In his first inaugural address, President Franklin Delano Roosevelt said “the only thing we have to fear is fear itself.” The comment was made in the context of the worst economic crisis of the 20th Century, and perhaps of all time in the United States: the Great Depression, where unemployment rose to 25% and where, until the New Deal, there were minimal safety nets for those impacted by the crisis.
According to William Black, a law professor at the University of Missouri Kansas City, a former bank regulator, and author of The Best Way to Rob a Bank is to Own One, President Bush and now President Obama, along with their respective Treasury secretaries, Henry Paulson and Tim Geithner, have embraced that sentiment to justify the lending of tax dollars to distressed banks. The gist of their concern, according to Black, is that persons with bank deposits will remove their money from banks if they fear the banks no longer have their deposits — a phenomenon that led to the Panic of 1907 and that FDIC insurance (which guarantees bank accounts up to $100,000) is supposed to prevent.
In an interview with PBS’ Charlie Rose, Black contends that the Bush/Obama lending violates federal banking law, specifically the Prompt Corrective Action Law, and that the federal government has worked with banks on trying to prevent the public from realizing that. Here is a transcript of the interview, as excerpted on Daily Kos:
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WILLIAM K. BLACK: Well, certainly in the financial sphere, I am. I think, first, the policies are substantively bad. Second, I think they completely lack integrity. Third, they violate the rule of law. This is being done just like Secretary Paulson did it. In violation of the law. We adopted a law after the Savings and Loan crisis, called the Prompt Corrective Action Law. And it requires them to close these institutions. And they’re refusing to obey the law.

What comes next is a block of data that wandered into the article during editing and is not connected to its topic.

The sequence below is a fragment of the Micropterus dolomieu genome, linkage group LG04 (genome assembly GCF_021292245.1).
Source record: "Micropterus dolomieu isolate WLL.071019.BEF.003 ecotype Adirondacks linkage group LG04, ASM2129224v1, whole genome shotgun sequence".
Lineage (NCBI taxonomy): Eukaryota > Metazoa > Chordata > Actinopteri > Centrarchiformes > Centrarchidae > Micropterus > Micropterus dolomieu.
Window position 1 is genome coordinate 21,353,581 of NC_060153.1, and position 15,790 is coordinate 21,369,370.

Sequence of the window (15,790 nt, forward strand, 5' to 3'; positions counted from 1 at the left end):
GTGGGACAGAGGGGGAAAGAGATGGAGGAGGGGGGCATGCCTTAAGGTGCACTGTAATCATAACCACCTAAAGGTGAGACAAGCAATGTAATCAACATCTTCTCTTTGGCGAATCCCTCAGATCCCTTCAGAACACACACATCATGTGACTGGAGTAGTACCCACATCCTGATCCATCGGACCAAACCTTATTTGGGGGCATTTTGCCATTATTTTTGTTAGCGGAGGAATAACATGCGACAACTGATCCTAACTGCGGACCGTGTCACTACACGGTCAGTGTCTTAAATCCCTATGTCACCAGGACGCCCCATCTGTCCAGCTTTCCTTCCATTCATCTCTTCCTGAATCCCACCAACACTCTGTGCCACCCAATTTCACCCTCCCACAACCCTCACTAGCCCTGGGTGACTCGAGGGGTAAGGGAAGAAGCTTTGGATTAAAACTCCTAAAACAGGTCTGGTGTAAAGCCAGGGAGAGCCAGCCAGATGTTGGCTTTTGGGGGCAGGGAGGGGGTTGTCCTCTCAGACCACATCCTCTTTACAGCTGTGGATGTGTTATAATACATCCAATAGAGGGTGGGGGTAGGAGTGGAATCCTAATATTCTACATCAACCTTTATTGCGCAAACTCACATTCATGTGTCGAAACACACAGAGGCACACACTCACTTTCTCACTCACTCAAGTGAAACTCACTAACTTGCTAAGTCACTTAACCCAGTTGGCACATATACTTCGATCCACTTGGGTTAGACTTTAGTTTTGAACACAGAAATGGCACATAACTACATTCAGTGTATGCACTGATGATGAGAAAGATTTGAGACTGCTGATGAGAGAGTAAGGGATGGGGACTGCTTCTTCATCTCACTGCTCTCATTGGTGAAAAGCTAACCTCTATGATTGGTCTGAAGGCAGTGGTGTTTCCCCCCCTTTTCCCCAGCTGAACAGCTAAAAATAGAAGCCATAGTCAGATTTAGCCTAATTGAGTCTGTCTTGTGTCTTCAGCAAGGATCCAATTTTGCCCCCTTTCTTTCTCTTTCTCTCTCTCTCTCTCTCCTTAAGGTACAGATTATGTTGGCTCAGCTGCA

BILL MOYERS: In other words, they could have closed these banks without nationalizing them?
WILLIAM K. BLACK: Well, you do a receivership. No one — Ronald Reagan did receiverships. Nobody called it nationalization.
BILL MOYERS: And that’s a law?
WILLIAM K. BLACK: That’s the law.
BILL MOYERS: So, Paulson could have done this? Geithner could do this?
WILLIAM K. BLACK: Not could. Was mandated—
BILL MOYERS: By the law.
WILLIAM K. BLACK: By the law.
WILLIAM K. BLACK: In the Savings and Loan debacle, we developed excellent ways for dealing with the frauds, and for dealing with the failed institutions. And for 15 years after the Savings and Loan crisis, didn’t matter which party was in power, the U.S. Treasury Secretary would fly over to Tokyo and tell the Japanese, “You ought to do things the way we did in the Savings and Loan crisis, because it worked really well. Instead you’re covering up the bank losses, because you know, you say you need confidence. And so, we have to lie to the people to create confidence. And it doesn’t work. You will cause your recession to continue and continue.” And the Japanese call it the lost decade. That was the result. So, now we get in trouble, and what do we do? We adopt the Japanese approach of lying about the assets. And you know what? It’s working just as well as it did in Japan.
BILL MOYERS: Yeah. Are you saying that Timothy Geithner, the Secretary of the Treasury, and others in the administration, with the banks, are engaged in a cover up to keep us from knowing what went wrong?
WILLIAM K. BLACK: Absolutely.
BILL MOYERS: You are.
WILLIAM K. BLACK: Absolutely, because they are scared to death. All right? They’re scared to death of a collapse. They’re afraid that if they admit the truth, that many of the large banks are insolvent. They think Americans are a bunch of cowards, and that we’ll run screaming to the exits. And we won’t rely on deposit insurance. And, by the way, you can rely on deposit insurance. And it’s foolishness. All right? Now, it may be worse than that. You can impute more cynical motives. But I think they are sincerely just panicked about, “We just can’t let the big banks fail.” That’s wrong.